It takes into account available service and existing infrastructure, and compares it to a range of benchmarks, including commodity business-level broadband, enhanced “megabit” and “gigabit” class service, and dark fiber. It’s flexible enough to accomodate a diverse range of data sources, including standard California Public Utilities Commission broadband availability reports, system diagrams provided by small Internet service providers, and local agency records, such as conduit maps, and zoning and business license information.

We initially developed it to simply determine whether current industrial and commercial infrastructure and service matched up with local economic development objectives. In the Broadband Infrastructure Assessment and Action Plan we recently completed for the City of West Sacramento, we turned it into a forward looking tool, and used it to predict the outcomes of different broadband development scenarios.

The currently available commercial/industrial broadband service in West Sacramento rates one-half Star overall, with some census blocks in the 2 Star and 3 Star range. But there are several under-utilised fiber routes that pass through West Sacramento, and the city owns an extensive conduit system, including shadow conduit prospectively installed during public works and major private developments. We ran two more scenarios to evaluate how those assets could be put to use, and assess the economic development impact of doing so.

The results were dramatic. Just by putting existing, commercially available fiber to use, West Sacramento’s overall rating rose to a full 1 Star. When city conduit was factored in, it jumped to 2 Stars, with some census blocks earning 4 Stars and 5 Stars.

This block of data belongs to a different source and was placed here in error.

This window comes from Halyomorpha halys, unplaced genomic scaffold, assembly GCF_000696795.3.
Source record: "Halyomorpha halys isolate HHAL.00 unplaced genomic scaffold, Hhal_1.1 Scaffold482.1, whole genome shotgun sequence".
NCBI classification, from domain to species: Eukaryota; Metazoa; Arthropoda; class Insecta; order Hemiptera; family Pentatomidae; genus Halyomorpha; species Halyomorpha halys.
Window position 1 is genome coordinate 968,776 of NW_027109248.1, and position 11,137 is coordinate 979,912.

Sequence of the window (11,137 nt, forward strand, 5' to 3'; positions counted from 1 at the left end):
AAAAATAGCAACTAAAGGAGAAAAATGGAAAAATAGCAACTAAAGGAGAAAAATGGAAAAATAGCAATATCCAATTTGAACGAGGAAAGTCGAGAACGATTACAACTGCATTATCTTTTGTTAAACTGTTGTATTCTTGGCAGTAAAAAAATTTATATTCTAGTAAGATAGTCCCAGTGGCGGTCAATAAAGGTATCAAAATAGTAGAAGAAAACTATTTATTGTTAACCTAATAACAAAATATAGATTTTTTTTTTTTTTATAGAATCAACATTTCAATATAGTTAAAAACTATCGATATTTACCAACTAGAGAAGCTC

The overall rating is interesting, but it’s the specific parcel and census block evaluations that are now truly useful. The city, commercial/industrial real estate owners, and businesses and tenants now have, as West Sacramento mayor Christopher Cabaldon put it, a “dashboard” to drive decisions and implement specific projects.

City of West Sacramento Broadband Infrastructure Assessment and Action Plan, 30 March 2017
Presentation to the West Sacramento City Council, 5 April 2017

Broadband infrastructure follows roads and rails to West Sacramento

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The railroads and freeways that made West Sacramento a logistic hub brought robust fiber optic infrastructure with them. As a result, the city is criss-crossed by long haul and metro fiber lines and hosts two data centers. That’s the one of the top line results of a study completed by Tellus Venture Associates and presented to the West Sacramento city council last week. Other findings include…